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The Harpers Ferry Breechloader

The Harpers Ferry Breechloader

This noted gunsmith was born in Portland, Maine, in 1781. He worked in his father’s tannery from a young age and, as an adult, moved into woodworking. He also began tinkering with firearms, and by 1811, he had designed a new firearm and received a patent. 

In 1819, he signed a contract with the War Department to mass-produce 1,000 of his patented rifles, and he worked out of an old armory sawmill along the Shenandoah River in Harpers Ferry, W.V., to complete the contract. Commissioners from the Ordnance Department visited in 1826 to examine his machinery, and they were amazed at his mass-production innovations.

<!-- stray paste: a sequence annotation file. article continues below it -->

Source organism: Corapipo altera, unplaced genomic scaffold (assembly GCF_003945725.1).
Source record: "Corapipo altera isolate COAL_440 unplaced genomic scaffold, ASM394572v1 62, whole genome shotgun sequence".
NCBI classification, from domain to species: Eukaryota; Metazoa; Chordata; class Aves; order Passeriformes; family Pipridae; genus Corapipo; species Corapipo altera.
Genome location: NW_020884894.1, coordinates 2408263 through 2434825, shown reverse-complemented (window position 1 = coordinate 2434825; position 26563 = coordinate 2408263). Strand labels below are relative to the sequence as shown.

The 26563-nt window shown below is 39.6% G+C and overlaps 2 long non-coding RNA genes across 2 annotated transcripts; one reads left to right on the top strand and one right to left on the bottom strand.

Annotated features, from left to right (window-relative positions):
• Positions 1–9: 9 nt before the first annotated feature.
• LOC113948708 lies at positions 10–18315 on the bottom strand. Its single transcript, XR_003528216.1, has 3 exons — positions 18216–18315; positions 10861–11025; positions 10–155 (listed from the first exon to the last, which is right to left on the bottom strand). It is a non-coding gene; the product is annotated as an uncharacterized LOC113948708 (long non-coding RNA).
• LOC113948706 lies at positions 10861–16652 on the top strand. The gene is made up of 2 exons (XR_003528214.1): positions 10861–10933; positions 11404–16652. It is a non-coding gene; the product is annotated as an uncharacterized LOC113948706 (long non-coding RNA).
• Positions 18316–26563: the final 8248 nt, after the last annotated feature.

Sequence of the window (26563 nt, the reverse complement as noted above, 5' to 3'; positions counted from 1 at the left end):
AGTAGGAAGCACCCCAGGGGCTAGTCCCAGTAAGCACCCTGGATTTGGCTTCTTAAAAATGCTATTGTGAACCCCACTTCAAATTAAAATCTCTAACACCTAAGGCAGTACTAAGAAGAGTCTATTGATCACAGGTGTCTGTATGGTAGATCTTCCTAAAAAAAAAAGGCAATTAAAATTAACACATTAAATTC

An Army Ordnance writing states that he “had formed and adopted a system in the manufacture of small arms, entirely novel, and which, no doubt, may be attended with the most beneficial results in the country, especially if carried into effect on a large scale.” 

He continued working at Harpers Ferry until 1840, and passed away the following year, at the age of 60. 

Click here to learn more about this this inventor who created the first American firearm made with totally interchangeable parts. It’s just one of the many fascinating treasures on display at the NRA National Firearms Museum in Fairfax, Va.